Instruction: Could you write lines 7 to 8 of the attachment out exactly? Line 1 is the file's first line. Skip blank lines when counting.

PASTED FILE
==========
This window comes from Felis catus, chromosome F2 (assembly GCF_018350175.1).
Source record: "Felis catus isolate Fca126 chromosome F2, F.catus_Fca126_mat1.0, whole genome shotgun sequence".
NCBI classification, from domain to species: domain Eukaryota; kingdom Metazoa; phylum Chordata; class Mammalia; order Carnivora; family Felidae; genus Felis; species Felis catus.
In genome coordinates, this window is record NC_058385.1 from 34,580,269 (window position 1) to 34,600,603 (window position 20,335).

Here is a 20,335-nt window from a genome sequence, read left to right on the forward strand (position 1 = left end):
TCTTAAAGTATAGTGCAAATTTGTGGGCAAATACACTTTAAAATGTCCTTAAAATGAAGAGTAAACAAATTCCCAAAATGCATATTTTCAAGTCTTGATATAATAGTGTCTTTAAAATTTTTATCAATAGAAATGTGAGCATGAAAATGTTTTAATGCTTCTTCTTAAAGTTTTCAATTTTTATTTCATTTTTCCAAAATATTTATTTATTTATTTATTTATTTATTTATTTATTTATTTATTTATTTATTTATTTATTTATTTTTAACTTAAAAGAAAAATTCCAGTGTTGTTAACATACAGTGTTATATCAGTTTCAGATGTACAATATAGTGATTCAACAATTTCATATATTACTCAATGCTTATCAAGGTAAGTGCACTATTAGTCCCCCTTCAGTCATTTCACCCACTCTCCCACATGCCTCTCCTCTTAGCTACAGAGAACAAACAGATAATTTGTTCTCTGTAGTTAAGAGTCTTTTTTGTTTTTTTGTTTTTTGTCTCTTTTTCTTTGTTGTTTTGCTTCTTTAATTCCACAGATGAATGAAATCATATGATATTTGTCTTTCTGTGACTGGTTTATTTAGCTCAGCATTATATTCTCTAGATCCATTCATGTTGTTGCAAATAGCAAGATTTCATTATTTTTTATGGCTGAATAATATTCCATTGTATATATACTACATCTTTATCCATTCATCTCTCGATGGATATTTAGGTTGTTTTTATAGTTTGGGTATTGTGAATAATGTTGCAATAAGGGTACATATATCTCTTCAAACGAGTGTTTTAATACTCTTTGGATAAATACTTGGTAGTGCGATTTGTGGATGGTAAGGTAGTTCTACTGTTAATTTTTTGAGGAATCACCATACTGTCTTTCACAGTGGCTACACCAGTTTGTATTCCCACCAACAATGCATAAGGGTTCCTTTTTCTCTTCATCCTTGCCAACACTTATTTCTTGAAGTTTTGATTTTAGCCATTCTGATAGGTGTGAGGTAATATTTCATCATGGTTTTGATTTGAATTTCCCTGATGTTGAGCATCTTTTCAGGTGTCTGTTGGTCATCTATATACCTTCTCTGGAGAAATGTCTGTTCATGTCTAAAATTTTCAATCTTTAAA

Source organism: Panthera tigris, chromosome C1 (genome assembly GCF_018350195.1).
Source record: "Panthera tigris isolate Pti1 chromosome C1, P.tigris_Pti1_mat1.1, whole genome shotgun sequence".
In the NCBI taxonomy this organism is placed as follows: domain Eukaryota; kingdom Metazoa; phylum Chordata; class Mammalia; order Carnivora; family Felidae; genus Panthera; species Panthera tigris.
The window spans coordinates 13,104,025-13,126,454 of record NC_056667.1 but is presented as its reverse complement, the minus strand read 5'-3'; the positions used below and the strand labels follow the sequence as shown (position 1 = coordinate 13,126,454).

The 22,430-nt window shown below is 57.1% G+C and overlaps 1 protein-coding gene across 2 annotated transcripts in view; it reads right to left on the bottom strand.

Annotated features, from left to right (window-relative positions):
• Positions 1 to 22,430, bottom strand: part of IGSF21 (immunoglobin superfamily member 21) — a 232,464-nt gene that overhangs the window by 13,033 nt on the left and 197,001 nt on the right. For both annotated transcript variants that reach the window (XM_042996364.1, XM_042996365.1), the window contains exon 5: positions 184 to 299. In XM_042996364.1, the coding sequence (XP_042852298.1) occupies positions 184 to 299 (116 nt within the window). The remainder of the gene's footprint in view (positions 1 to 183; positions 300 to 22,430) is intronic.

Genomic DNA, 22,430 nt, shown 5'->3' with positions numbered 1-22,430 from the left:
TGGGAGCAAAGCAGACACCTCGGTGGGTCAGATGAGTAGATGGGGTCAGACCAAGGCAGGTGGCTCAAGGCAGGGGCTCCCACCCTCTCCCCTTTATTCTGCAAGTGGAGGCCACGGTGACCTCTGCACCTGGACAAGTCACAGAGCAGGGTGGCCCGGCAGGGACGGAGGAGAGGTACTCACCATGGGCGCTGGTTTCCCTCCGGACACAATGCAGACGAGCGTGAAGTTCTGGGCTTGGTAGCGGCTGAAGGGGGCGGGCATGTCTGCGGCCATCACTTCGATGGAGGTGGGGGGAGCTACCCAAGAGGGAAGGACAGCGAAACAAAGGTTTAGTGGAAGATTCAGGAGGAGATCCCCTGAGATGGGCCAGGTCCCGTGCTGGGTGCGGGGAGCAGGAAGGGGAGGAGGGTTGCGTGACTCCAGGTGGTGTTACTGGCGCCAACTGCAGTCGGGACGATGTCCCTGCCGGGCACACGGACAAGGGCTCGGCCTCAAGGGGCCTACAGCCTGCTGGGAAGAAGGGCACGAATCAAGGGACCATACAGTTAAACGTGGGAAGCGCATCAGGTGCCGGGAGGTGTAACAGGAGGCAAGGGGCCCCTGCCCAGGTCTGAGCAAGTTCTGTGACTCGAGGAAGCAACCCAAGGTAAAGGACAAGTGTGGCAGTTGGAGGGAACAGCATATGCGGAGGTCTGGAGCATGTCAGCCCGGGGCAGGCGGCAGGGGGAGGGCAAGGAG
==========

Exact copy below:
Source organism: Panthera tigris, chromosome C1 (genome assembly GCF_018350195.1).
Source record: "Panthera tigris isolate Pti1 chromosome C1, P.tigris_Pti1_mat1.1, whole genome shotgun sequence".